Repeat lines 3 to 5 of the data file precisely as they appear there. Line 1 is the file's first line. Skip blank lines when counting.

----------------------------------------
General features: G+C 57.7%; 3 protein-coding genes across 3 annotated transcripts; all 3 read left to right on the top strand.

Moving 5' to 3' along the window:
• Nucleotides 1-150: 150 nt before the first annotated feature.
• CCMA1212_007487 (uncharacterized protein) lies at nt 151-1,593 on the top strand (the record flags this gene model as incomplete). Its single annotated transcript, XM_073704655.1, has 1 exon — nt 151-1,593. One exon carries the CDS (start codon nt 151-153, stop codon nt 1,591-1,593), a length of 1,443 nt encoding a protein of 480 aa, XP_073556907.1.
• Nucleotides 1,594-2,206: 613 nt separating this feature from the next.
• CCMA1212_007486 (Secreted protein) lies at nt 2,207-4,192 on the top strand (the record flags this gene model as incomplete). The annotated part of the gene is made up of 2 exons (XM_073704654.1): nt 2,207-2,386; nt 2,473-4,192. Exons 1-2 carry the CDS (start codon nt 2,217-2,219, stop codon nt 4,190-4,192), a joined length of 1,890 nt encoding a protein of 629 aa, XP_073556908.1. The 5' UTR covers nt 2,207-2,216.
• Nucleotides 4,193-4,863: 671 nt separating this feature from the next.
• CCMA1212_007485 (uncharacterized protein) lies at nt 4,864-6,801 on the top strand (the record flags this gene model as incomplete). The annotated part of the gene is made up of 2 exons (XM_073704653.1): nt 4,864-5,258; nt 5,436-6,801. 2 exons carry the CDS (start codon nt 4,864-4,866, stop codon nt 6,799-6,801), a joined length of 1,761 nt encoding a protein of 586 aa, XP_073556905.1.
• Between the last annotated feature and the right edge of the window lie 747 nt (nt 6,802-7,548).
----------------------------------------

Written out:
• Nucleotides 1-150: 150 nt before the first annotated feature.
• CCMA1212_007487 (uncharacterized protein) lies at nt 151-1,593 on the top strand (the record flags this gene model as incomplete). Its single annotated transcript, XM_073704655.1, has 1 exon — nt 151-1,593. One exon carries the CDS (start codon nt 151-153, stop codon nt 1,591-1,593), a length of 1,443 nt encoding a protein of 480 aa, XP_073556907.1.
• Nucleotides 1,594-2,206: 613 nt separating this feature from the next.